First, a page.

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Cool Breeze
Editorial

Cool Breeze 

August heat may bake the valleys and turn the local mountains to dusty gold, but out at the coast the marine layer ensures that mornings are cool, afternoons are sunny and warm, and that the evenings cool things back down again. The reason the weather is so often perfect at the coast and in the coastal canyon during the summer, when its so unbearable everywhere else? It’s thanks to Eddy—Coastal Eddy. We take a closer look at this meteorological superstar in the Discover section of this issue of TNT. 

BB-12 didn’t make it. The black bear who made news as the first black bear on record to ever take up residence in the Santa Monica Mountains, and for successfully making his way across the 101 freeway multiple times, was killed on his final crossing attempt. 

BB-12 is thought to have lived in the Santa Monica Mountains for two years before being captured and given a radio collar. He crossed major roads successfully five times during the short period of time NPS tracked him. 

“A few weeks after he was collared, the bear crossed the 101 Freeway, Highway 23 and the 118 Freeway successfully before returning to his natural habitat in the Santa Susana Mountains,” National Park Service biologist Jeff Sikich said . 

A pink sea of ashy-leaf buckwheat flowers, Eriogonum cinereum, frames this view of the ocean from Pacific Coast Highway in Malibu. Tough, drought tolerant and adaptable, E. cinereum and its relative Eriogonum fasciculatum—California buckwheat—bloom during the hottest part of the summer, producing a lacy abundance of cream and pink flowers that provide nectar for pollinators, and a harvest of rusty red seeds in the autumn that are a key resource for birds and small mammals. John Muir described buckwheat as a “relative bee ranch in the wilderness.” They are an essential part of the landscape here in the Santa Monica Mountains, coming into their own when most wildflowers have finished blooming. Photo by Suzanne Guldimann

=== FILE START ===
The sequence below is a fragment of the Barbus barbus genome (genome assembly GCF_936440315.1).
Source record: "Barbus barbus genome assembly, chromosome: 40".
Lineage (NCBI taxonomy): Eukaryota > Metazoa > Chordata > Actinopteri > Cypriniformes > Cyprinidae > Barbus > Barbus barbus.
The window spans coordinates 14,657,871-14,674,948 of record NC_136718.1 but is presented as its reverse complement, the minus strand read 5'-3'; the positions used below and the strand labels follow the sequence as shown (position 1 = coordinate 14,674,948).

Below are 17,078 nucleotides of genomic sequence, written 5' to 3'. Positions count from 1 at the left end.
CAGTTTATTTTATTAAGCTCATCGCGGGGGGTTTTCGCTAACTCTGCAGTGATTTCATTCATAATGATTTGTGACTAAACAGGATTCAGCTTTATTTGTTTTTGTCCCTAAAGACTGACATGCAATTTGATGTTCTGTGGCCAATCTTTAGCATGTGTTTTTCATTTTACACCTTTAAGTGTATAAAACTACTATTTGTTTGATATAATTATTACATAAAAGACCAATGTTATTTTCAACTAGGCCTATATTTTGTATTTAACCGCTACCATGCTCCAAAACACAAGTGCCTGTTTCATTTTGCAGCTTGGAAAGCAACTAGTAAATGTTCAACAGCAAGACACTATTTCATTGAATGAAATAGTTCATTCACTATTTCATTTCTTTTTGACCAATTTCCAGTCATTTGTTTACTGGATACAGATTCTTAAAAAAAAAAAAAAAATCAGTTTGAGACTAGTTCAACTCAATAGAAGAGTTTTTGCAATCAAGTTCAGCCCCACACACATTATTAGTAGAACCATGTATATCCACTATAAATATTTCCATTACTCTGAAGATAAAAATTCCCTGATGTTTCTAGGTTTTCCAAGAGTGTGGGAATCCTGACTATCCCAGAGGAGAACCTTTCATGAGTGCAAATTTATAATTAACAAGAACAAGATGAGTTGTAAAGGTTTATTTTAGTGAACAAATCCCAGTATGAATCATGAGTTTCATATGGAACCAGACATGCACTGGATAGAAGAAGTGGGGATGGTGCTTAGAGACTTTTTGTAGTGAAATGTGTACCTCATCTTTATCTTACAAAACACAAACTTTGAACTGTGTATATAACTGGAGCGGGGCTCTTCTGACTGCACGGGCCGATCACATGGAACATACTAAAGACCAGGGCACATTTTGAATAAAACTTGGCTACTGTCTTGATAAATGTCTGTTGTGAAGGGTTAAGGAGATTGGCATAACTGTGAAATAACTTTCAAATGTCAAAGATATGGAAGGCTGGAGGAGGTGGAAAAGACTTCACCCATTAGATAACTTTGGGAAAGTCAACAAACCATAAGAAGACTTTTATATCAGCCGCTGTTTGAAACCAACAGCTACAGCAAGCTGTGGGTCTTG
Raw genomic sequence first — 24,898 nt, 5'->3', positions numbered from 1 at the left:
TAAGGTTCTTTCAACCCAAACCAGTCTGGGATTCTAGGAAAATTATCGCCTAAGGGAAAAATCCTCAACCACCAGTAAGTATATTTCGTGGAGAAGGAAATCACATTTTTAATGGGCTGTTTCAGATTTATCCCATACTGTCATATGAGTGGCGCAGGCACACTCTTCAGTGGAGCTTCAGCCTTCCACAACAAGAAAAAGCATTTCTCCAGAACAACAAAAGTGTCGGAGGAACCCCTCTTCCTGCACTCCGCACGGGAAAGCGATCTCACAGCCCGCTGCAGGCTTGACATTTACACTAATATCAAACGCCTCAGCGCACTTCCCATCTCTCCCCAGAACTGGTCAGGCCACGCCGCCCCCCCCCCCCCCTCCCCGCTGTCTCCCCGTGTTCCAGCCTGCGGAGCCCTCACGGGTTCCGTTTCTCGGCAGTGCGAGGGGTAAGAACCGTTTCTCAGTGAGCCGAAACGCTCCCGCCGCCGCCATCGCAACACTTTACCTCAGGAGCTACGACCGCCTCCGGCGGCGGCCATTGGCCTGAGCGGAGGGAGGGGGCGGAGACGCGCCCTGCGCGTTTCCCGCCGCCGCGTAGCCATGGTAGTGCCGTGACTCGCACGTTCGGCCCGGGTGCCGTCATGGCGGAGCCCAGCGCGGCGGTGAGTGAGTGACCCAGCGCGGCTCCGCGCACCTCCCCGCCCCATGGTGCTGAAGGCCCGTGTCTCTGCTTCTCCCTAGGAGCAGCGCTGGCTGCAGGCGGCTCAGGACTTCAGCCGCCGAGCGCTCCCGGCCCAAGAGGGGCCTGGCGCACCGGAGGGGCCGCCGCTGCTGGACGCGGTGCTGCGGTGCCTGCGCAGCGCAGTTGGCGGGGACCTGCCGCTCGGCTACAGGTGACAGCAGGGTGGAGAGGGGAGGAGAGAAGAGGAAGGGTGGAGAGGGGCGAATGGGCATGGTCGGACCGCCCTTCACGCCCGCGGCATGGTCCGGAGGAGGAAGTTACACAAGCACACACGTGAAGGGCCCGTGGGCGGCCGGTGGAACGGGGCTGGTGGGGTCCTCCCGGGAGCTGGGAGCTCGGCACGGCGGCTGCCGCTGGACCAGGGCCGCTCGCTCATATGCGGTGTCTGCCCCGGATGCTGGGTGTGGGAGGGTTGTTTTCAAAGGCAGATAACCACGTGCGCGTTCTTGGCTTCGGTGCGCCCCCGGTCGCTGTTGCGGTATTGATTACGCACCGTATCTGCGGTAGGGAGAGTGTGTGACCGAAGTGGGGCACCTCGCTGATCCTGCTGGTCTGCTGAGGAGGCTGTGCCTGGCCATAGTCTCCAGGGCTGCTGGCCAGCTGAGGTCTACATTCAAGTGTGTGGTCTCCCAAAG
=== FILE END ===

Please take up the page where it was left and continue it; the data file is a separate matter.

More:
The news of his death was shattering, but not unexpected. By this time next year, the Wallis Annenberg Wildlife Crossing at Liberty Canyon will be ready to open. A second crossing is being studied on the 101 in Newbury Park, where BB-12 initially crossed into the Santa Monica Mountains and where other animals, including mountain lions have been killed. Those are the only two locations with public open space on both sides of the highway, but they aren’t the only places wildlife attempts to cross this deadly man-made barrier. If we are going to continue to have wildlife, we need to find more solutions, so animals like BB-12 have a chance to survive. 

The death of BB-12 cast a shadow over the conservation community, but there was also good news for wildlife in the Santa Monica Mountains. Earlier this month, the Malibu City Council unanimously approved the municipality’s Poison Free Ordinance, banning toxic rodenticides and pesticides citywide. It took activists, spearheaded by Poison Free Malibu co-founders Kian and Joel Shulman, nine years to get the ordinance on the city’s agenda, and an additional four years for the newly approved ordinance to make its way through a labyrinthine legal review that involved an environmental impact report and dozens of meetings with Coastal Commission staff, city planners, legal advisors, and three city councils.